The wetlands at Enterprise South Nature Park includes an amphitheater and outdoor learning classrooms for students to enhance their problem-based learning. The outdoor classroom area is also accessible for students and adults with disabilities, including the creation of rope handrails and mulch pathways. "The site is located off of an old service road, so that students who face physical limitations can be driven off to the site and can participate fully in the activities," shared Brownlee. The vision with the nature park as a community partner is that the area continues to expand, with envisioning a trail that encompasses the entire wetland with several observation platforms. "I could see us spending entire days out there," Brownlee said. Next steps include working with TDOT to build a land bridge from the campus to the equestrian trail so students can easily access the outdoor space. Community PBLs have also played a fundamental role in their overall STEAM vision, and Enterprise South Nature Park collaborates with the school on park problems. Teachers think about how these problems can tie into what students are doing in the classroom and how they can help. "We focus on those outside connections, and PEF already helped out with this a lot through STEM Fellows," said Neil. "The authenticity piece is what we strive for with our students - that iterative thinking 'yeah it didn’t work, but what can we do differently?'"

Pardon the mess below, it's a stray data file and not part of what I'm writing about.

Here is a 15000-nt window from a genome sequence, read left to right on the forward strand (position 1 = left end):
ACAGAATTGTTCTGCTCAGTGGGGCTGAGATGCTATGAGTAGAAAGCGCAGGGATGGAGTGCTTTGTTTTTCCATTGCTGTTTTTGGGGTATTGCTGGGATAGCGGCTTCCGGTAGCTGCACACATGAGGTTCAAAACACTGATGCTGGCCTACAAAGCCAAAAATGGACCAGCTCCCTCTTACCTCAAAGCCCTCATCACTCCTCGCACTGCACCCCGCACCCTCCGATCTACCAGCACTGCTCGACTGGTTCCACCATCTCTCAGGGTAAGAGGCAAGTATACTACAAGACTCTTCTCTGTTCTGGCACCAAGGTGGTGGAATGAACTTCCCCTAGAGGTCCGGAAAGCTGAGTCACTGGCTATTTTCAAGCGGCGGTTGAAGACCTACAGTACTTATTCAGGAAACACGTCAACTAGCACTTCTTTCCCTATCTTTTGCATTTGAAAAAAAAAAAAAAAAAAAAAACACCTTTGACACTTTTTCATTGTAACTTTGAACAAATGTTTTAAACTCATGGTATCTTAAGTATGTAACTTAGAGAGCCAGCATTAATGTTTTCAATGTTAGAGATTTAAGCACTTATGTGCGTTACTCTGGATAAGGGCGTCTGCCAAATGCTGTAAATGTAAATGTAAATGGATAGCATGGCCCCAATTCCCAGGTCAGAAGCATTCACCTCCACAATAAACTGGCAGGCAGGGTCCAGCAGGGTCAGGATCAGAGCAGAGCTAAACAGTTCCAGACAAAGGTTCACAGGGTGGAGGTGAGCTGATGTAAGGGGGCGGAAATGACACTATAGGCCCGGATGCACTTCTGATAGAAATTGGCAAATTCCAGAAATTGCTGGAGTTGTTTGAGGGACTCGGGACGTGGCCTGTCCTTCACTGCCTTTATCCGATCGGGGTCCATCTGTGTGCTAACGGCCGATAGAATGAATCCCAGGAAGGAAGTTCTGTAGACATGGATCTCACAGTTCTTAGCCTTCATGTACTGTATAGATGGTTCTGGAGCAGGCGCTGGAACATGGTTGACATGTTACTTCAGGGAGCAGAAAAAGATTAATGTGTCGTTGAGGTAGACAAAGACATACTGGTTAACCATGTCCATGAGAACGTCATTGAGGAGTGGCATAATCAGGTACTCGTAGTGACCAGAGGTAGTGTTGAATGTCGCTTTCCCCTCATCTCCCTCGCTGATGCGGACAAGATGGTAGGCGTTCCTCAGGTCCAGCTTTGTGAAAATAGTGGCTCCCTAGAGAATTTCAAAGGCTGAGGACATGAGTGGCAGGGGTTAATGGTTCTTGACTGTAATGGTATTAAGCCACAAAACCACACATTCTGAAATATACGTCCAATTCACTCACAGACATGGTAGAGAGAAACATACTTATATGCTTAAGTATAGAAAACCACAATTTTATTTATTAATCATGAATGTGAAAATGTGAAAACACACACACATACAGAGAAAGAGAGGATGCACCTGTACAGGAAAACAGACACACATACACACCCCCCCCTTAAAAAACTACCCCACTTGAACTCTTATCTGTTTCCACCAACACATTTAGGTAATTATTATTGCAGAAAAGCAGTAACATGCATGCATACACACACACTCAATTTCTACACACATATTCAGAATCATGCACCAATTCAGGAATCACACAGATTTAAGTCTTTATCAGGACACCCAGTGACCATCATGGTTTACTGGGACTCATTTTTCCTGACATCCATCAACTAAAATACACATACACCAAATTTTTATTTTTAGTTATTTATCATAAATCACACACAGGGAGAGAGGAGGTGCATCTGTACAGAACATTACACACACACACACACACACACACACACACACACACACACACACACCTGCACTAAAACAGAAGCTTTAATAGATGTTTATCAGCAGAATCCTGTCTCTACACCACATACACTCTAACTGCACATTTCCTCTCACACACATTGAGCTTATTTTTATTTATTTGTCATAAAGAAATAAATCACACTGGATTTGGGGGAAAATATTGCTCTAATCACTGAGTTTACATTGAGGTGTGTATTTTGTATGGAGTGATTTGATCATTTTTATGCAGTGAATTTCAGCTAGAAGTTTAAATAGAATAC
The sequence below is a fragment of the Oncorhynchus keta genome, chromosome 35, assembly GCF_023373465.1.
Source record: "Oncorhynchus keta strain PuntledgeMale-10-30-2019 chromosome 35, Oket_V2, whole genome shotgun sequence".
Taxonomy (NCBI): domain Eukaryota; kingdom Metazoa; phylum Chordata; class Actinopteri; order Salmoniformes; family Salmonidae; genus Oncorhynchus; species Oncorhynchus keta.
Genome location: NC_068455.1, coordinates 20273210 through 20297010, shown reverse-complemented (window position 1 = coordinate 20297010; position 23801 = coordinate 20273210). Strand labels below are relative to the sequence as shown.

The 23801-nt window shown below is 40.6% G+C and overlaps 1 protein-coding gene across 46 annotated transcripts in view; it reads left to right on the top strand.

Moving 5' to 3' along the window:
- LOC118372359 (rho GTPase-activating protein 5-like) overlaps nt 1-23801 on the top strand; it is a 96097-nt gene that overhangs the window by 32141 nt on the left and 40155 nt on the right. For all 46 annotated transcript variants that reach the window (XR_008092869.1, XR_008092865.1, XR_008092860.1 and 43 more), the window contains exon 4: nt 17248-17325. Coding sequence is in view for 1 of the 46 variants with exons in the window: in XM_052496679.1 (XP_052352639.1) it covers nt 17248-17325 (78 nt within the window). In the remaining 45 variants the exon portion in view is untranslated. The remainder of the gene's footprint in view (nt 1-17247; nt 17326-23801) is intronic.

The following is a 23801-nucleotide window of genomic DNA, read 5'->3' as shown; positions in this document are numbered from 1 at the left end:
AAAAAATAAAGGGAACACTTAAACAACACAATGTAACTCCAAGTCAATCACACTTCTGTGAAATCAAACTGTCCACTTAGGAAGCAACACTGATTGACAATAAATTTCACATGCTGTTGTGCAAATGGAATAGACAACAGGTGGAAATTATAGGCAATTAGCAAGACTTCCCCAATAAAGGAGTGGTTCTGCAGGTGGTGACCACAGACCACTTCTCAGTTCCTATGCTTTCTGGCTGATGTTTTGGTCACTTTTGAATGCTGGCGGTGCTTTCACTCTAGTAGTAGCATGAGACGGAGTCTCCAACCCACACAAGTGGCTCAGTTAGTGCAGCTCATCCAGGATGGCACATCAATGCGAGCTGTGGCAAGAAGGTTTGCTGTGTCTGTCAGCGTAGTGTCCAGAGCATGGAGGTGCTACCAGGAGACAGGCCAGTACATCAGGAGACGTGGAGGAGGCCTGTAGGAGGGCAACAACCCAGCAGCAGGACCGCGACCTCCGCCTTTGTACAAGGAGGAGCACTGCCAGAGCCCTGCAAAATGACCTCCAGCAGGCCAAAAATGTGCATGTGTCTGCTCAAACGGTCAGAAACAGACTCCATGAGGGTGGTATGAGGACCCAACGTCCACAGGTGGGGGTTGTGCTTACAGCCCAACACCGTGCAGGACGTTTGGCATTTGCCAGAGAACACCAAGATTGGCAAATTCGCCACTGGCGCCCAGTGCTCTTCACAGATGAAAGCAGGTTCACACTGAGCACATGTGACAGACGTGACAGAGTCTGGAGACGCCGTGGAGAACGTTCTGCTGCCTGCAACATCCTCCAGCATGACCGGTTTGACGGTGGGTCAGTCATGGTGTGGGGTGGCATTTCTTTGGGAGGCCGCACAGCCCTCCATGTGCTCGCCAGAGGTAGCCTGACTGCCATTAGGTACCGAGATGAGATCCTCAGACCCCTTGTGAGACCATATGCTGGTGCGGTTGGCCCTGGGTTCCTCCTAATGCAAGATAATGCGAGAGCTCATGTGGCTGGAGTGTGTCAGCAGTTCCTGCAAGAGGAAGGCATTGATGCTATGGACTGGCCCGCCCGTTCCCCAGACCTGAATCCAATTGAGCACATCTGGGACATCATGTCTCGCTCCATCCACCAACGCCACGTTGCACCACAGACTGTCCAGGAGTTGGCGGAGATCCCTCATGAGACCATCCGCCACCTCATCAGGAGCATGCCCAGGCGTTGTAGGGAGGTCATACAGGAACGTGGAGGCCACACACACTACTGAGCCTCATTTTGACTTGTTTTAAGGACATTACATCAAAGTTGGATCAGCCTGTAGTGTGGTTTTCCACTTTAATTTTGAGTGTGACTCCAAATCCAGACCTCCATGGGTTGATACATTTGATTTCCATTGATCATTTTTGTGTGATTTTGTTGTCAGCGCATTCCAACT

Public Education Foundation's STEM Fellows program, led by PEF Innovation Hub's Michael Stone and Cliff Brittingham, played an integral role in supporting HES on their STEAM journey. HES staff dedicated countless hours, with support from the PEF STEM Fellows program, to apply for TN STEM designated school. Their hard work paid off when they, along with four other Hamilton County Schools, were awarded Tennessee STEM School Designation 2020. This honorable title recognizes innovative schools for their commitment to promoting and integrating STEM/STEAM learning for all students that prepare them for post-secondary college and career success. Schools awarded STEM Designation were evaluated through an intense application process including interviews, a self-evaluation, and hosting site visits with the TN STEM Designation review team. Along with Katie Neil, HES STEM Fellows core include Stephanie Elgin, Sunni Hart, and Mendi Catlett. Catlett and Hart were part of the cohort 8.0 fellowship last year when their school was recognized as a TN STEM Designation recipient. "STEM Fellows was incredibly valuable during the designation process," shared Catlett. "STEM Fellows brought in experts that assisted us in the process and connected us to other schools that we could collaborate with during the process." Sunni Hart also shared how STEM Fellows helped prepare them in achieving STEM Designation. "Since many of the schools involved in the cohort were going through the TN STEM Designation process, it helped me understand what the state was looking for and how to prepare students for success in STEM," shared Hart. "We were able to ask questions and get a clear understanding of the expectations for STEM Designation, and embed practices that transform how students engage in learning." Hart revealed how STEM Fellows also exposed her to different types of technologies, allowing her to visualize what STEM looks in other classrooms and how she could integrate it into her classroom for her own students' learning.